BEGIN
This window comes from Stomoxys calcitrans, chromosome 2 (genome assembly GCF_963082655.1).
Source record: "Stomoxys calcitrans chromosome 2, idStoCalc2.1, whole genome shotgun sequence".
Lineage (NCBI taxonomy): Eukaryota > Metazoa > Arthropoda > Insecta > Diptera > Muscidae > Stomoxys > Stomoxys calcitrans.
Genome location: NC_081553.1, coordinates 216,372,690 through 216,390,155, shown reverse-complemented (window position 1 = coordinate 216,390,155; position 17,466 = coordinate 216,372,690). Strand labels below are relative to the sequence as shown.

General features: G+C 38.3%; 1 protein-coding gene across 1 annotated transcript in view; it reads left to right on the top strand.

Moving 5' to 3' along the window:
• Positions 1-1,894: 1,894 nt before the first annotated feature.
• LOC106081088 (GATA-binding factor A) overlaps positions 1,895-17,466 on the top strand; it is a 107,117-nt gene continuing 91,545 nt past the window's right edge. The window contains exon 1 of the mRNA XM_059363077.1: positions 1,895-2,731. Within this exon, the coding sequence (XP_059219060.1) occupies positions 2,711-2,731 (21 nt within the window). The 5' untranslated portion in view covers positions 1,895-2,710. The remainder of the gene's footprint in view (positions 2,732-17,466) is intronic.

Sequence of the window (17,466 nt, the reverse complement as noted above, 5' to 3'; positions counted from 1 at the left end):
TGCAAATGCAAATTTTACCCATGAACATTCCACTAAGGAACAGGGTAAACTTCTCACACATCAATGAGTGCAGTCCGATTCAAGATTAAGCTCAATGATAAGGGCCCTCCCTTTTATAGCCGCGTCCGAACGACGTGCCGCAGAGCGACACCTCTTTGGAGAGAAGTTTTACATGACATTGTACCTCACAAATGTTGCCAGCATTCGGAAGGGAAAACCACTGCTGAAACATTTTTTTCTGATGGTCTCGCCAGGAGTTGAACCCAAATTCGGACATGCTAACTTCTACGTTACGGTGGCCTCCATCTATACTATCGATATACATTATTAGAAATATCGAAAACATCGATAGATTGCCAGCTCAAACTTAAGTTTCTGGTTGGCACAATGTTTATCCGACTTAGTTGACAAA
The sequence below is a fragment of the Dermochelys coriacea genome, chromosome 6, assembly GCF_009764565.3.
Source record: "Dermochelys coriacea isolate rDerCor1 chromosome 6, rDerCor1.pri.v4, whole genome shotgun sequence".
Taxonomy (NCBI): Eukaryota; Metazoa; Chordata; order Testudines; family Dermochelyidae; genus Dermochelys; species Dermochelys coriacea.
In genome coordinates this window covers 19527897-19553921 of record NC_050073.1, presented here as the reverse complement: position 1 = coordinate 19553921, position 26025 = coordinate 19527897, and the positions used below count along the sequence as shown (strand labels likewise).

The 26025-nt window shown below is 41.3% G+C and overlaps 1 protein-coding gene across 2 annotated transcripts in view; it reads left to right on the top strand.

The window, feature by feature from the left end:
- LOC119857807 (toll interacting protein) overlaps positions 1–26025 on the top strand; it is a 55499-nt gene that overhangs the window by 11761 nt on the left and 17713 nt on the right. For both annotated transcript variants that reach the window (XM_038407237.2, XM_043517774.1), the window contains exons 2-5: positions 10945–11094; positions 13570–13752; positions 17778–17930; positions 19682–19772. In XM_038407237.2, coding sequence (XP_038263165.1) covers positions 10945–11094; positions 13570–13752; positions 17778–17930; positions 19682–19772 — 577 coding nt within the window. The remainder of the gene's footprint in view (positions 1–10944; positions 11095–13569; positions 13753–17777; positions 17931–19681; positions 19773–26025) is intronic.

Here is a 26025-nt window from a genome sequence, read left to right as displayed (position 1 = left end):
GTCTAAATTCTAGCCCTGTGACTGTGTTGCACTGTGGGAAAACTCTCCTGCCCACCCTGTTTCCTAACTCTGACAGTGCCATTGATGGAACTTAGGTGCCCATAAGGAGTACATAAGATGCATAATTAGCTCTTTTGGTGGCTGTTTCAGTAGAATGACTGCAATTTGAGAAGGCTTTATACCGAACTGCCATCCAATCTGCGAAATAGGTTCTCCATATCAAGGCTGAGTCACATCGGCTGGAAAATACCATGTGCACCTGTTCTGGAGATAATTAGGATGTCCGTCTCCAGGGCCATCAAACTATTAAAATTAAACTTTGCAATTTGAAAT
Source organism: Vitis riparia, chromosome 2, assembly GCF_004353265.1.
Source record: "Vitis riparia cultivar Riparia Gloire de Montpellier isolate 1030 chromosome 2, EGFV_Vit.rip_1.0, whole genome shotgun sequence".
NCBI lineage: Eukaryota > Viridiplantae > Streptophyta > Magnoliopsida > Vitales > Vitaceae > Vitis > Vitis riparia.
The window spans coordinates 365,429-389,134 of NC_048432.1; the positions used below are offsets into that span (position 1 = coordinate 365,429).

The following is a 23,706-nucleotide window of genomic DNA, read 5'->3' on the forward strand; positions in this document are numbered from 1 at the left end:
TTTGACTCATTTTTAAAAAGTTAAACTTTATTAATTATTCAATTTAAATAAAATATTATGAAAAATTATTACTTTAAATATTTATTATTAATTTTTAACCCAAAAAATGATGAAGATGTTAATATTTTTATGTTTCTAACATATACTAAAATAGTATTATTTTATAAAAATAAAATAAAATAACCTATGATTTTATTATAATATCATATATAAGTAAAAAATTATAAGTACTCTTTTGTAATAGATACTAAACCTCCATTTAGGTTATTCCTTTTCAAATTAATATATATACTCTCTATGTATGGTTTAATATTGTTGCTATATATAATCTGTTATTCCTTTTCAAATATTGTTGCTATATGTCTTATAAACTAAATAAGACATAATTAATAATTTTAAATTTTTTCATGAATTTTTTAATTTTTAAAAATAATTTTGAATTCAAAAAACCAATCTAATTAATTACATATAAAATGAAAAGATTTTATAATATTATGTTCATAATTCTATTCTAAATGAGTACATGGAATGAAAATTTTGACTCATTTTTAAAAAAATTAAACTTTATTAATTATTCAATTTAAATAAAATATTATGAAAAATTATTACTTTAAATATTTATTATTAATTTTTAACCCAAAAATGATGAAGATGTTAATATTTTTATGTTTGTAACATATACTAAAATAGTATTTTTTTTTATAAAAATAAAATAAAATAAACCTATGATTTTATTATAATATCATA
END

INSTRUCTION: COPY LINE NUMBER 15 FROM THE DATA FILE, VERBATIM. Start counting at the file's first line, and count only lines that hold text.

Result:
The 26025-nt window shown below is 41.3% G+C and overlaps 1 protein-coding gene across 2 annotated transcripts in view; it reads left to right on the top strand.